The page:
No MeSH data available.


Related in: MedlinePlus

Preoperative appearance of children with unicoronal craniosynostosis, an early fusion of the skull plates. Craniosynostosis causes an increase in intracranial pressure and requires intracranial pressure monitoring, adapted from Eley et al. (2012)
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Fig14: Preoperative appearance of children with unicoronal craniosynostosis, an early fusion of the skull plates. Craniosynostosis causes an increase in intracranial pressure and requires intracranial pressure monitoring, adapted from Eley et al. (2012)

Mentions: When looking at the complex brain in the young, there are some additional difficulties. A baby’s skull is not a fixed volume. The sutures, which allow for growth between the different plates of the skull also allow for some expansion of skull volume as compensation for raised intracranial volume. In particular chronic conditions, slow rises may be accommodated by an expansion of the head size, rather than by an increase in intracranial pressure. For instance, patients with craniosynostosis, an early fusion of the skull plates illustrated in Fig. 14, show raised intracranial pressure (Jeevan et al. 2008). Strip craniectomy, a surgical operation that removes part of the skull to allow for further expansion, reduces the intracranial pressure, but may lead to bulging (Marucci et al. 2008) as illustrated in Fig. 15. Further monitoring of the intracranial pressure is critical to ensure normal development (Eley et al. 2012).Fig. 14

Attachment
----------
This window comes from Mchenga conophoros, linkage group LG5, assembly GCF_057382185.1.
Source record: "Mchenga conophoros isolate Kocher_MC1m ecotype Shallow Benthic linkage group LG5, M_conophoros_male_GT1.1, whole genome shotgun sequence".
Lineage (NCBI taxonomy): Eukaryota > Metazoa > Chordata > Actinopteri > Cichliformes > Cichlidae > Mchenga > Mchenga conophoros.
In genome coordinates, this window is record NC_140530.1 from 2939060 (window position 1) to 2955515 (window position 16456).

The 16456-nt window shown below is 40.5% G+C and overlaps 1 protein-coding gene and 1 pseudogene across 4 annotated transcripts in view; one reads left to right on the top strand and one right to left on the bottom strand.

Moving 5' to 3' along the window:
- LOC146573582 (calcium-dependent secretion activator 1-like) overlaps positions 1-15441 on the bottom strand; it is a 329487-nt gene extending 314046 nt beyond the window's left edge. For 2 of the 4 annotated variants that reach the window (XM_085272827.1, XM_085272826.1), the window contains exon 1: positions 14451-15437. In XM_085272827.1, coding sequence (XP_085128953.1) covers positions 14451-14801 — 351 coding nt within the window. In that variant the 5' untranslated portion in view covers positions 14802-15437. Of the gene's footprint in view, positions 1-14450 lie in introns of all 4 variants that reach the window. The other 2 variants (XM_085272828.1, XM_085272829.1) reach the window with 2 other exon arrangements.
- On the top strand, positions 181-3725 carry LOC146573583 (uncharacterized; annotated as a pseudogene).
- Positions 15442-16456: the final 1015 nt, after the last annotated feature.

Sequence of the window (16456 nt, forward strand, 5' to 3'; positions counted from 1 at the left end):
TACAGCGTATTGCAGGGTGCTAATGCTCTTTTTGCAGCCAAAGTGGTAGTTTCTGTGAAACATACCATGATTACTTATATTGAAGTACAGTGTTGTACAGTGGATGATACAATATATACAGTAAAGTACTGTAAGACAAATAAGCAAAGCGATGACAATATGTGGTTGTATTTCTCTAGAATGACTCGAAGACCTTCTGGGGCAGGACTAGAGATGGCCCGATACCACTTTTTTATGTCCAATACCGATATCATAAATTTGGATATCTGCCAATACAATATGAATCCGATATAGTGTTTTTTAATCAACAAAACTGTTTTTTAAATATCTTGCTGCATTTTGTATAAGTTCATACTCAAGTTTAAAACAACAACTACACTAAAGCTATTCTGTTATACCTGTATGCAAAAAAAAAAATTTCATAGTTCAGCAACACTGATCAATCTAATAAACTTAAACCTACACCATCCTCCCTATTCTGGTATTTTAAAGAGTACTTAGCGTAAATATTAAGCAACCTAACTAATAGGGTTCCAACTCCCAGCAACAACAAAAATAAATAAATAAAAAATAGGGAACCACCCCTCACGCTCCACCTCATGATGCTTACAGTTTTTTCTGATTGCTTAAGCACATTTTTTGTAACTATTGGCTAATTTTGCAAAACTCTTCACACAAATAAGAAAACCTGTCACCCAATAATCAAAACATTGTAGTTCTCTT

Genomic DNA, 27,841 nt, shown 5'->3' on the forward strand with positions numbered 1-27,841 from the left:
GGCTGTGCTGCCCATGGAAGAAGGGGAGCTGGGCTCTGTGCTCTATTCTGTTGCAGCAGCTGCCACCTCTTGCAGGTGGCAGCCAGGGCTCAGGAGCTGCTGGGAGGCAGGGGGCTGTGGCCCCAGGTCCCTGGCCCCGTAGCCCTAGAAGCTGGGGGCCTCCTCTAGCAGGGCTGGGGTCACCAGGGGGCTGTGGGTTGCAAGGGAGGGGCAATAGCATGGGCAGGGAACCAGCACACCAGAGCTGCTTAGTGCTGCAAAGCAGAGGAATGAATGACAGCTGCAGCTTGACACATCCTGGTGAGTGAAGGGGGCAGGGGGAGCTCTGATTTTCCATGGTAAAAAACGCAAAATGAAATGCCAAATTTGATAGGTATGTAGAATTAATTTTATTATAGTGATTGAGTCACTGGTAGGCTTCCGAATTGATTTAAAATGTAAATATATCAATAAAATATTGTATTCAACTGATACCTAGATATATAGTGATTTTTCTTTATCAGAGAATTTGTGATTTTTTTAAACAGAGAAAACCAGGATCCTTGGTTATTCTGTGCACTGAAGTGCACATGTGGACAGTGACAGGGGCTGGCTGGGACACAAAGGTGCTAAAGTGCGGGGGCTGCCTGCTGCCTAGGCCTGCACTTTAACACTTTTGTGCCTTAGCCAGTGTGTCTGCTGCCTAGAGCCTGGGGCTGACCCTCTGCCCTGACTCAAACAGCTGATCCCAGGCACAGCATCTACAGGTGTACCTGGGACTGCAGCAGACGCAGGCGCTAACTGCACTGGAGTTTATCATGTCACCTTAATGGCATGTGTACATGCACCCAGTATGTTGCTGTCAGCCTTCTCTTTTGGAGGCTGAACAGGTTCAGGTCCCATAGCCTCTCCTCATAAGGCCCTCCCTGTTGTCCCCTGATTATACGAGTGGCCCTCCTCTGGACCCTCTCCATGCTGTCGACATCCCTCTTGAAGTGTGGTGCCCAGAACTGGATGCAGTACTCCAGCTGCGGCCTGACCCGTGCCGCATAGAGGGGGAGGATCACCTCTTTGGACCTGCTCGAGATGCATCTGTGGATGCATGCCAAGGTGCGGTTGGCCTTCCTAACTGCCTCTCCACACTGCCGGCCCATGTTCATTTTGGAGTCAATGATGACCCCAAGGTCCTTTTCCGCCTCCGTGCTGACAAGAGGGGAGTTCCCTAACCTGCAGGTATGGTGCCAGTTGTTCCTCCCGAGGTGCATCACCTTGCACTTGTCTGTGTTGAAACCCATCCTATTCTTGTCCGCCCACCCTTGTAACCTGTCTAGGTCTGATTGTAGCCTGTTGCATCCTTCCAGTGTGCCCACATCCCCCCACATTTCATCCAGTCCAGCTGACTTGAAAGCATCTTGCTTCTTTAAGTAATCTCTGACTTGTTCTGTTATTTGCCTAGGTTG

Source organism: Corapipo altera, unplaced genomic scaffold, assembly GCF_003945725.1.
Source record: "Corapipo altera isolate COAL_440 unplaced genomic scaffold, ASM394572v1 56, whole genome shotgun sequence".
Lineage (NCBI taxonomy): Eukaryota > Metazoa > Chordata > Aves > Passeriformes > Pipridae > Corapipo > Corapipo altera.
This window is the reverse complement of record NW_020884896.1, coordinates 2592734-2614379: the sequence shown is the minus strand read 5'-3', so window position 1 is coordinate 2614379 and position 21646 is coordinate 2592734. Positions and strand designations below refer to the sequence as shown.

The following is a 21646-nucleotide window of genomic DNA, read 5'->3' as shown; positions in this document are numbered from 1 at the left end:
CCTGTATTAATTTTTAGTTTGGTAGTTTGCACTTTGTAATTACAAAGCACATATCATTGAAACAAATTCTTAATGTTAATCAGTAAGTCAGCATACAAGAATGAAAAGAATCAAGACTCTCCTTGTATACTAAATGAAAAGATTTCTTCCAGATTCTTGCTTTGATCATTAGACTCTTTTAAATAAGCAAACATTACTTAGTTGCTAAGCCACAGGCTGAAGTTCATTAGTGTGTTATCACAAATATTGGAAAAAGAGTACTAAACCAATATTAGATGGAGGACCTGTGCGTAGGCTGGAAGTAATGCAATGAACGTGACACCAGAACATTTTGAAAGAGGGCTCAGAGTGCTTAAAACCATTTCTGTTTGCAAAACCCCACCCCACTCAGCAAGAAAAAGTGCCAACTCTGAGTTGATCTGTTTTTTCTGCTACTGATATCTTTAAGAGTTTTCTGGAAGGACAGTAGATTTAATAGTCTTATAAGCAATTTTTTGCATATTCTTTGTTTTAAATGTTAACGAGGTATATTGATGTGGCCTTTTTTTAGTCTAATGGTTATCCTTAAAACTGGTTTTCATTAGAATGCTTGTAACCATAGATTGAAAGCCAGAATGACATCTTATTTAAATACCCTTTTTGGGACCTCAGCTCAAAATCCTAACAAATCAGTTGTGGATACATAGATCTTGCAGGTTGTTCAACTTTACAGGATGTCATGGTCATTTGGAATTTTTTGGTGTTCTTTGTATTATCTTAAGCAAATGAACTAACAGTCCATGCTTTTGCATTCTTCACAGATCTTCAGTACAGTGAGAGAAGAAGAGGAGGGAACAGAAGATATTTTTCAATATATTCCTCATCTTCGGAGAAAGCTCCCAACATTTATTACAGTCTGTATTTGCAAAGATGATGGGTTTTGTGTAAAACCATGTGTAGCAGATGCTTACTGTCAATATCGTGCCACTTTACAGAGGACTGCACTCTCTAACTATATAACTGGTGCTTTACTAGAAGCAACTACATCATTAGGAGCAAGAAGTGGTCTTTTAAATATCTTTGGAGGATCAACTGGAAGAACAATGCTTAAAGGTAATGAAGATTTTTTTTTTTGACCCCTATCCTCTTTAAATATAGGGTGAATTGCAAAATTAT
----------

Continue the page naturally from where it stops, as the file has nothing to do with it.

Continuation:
Mechanics of the brain: perspectives, challenges, and opportunities.

Goriely A, Geers MG, Holzapfel GA, Jayamohan J, Jérusalem A, Sivaloganathan S, Squier W, van Dommelen JA, Waters S, Kuhl E - Biomech Model Mechanobiol (2015)

Preoperative appearance of children with unicoronal craniosynostosis, an early fusion of the skull plates. Craniosynostosis causes an increase in intracranial pressure and requires intracranial pressure monitoring, adapted from Eley et al. (2012)